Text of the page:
By Dr David Whitehouse
BBC News Online science editor
China has outlined plans to land a man on the Moon by 2020, the country's chief space official said in comments broadcast on state television.
Luan Enjie sets a date, but is it realistic?
"By 2020, we will achieve visiting the Moon," remarked Luan Enjie, director of the Chinese National Aerospace Bureau.
Translators said that Luan used a verb that specifically describes a human mission to the Earth satellite.
He said it would follow the launch of a probe to orbit the Moon by 2007 and an unmanned lunar landing by 2010.
Deep space focus
China's once-secret space programme has become more open following the 15 October flight of astronaut Yang Liwei on the country's first manned spaceflight.
However, analysts are sceptical of predictions and definite dates announced more than a few years away. They know how difficult and costly such programmes are and how they are subject to changes in the political climate.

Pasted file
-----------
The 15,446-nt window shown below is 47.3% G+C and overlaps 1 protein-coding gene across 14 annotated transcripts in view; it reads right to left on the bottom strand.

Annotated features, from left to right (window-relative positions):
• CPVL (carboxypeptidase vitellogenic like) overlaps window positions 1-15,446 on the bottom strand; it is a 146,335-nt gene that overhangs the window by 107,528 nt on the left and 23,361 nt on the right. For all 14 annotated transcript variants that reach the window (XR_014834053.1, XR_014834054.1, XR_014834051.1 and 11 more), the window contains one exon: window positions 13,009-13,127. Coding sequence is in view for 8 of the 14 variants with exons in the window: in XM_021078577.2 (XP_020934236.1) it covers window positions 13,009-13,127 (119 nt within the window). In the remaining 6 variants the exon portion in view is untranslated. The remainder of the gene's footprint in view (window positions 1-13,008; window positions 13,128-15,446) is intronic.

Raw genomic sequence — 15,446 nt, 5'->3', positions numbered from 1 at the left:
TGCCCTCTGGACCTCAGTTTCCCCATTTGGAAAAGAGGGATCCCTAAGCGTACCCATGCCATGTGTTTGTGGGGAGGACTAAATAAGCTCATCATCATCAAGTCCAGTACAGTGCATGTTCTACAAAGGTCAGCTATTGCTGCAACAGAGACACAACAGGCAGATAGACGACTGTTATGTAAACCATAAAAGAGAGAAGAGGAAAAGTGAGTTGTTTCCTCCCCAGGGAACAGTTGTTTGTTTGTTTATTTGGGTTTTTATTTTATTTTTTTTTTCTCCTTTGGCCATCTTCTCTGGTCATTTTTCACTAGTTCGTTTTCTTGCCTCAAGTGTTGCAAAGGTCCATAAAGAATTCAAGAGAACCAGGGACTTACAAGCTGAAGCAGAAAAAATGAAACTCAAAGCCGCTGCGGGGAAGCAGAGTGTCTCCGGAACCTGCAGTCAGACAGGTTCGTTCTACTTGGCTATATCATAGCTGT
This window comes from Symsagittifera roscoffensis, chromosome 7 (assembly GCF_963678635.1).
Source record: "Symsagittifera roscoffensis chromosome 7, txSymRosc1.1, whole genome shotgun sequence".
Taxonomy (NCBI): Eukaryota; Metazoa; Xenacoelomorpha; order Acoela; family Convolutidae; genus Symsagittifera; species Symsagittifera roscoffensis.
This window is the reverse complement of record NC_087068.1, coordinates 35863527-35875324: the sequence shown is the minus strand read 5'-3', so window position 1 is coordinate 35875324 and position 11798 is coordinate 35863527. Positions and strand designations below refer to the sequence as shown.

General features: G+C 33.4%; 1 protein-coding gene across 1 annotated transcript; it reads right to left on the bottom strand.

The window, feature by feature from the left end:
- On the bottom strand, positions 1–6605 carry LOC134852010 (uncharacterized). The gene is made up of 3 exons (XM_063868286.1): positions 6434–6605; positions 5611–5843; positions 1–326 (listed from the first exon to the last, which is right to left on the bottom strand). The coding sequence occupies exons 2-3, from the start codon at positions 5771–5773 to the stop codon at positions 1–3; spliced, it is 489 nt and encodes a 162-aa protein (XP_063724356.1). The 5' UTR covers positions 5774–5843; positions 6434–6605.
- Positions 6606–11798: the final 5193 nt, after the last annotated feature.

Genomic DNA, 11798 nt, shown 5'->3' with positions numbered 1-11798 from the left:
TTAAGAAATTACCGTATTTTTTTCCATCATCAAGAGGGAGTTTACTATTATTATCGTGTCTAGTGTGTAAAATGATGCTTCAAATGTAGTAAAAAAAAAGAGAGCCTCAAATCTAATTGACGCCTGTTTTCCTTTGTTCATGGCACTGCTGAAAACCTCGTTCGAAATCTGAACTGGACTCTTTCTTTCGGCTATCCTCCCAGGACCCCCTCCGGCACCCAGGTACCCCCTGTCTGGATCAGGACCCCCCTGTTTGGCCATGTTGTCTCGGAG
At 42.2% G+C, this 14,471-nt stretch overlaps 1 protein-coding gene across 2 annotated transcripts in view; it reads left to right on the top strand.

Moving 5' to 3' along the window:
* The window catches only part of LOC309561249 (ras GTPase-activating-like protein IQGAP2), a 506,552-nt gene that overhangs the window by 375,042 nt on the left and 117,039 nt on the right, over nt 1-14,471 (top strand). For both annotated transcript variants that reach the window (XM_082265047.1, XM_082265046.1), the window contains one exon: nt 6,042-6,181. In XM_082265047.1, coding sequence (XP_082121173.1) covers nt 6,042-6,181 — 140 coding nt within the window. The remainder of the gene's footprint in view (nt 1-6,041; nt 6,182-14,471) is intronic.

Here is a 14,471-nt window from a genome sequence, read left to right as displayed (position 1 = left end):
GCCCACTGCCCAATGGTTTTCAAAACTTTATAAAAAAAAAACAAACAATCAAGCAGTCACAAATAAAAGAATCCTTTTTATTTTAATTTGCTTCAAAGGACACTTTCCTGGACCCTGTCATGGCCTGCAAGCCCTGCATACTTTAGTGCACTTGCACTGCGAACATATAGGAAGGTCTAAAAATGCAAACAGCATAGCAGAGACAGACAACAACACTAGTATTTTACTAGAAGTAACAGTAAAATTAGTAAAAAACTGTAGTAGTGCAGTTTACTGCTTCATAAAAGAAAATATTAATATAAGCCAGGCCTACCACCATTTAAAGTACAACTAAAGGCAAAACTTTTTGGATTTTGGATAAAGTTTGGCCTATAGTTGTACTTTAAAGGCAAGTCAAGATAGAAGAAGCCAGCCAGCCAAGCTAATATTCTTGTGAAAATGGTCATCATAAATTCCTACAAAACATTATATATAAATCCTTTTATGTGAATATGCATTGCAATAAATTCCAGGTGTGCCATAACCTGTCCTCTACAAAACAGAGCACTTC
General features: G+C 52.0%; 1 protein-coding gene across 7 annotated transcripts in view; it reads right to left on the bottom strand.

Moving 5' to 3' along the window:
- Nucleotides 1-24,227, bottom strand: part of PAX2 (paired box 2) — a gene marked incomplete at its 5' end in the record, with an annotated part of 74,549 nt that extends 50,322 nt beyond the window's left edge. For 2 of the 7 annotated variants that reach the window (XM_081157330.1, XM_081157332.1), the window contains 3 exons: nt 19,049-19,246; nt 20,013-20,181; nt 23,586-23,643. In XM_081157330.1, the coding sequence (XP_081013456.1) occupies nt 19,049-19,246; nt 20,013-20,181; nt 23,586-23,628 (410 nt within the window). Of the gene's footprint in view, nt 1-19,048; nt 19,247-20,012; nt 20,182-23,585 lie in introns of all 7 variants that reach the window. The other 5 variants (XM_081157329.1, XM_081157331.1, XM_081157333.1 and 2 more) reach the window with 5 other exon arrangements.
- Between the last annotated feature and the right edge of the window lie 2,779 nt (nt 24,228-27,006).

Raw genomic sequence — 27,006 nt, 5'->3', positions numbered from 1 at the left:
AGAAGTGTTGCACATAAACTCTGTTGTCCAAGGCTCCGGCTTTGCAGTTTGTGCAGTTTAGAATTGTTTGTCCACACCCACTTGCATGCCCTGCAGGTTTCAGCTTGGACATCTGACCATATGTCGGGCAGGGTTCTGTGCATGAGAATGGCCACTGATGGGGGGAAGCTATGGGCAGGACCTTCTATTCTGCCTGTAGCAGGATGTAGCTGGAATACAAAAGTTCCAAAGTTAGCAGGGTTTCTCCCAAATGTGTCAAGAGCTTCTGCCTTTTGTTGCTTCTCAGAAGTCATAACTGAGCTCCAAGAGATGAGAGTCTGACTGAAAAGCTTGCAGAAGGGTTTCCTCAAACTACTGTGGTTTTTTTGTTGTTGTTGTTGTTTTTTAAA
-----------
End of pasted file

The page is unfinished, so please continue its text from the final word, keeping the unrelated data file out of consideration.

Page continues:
"We will focus on deep space exploration. The first target selected is the Moon," Luan said.
The broadcast was on a channel of China state television that is directed at foreign audiences. It reported what Luan said at a national forum on science and the humanities.
The space programme is a key prestige project for the communist government, which launched its first satellite in 1970.
China recently said it would probably launch its second manned spaceflight within two years. The mission would carry two astronauts.
Officials have said the government plans eventually to send up a permanently manned space station.
Until Luan's comments, however, China had denied having ambitions for a manned lunar landing.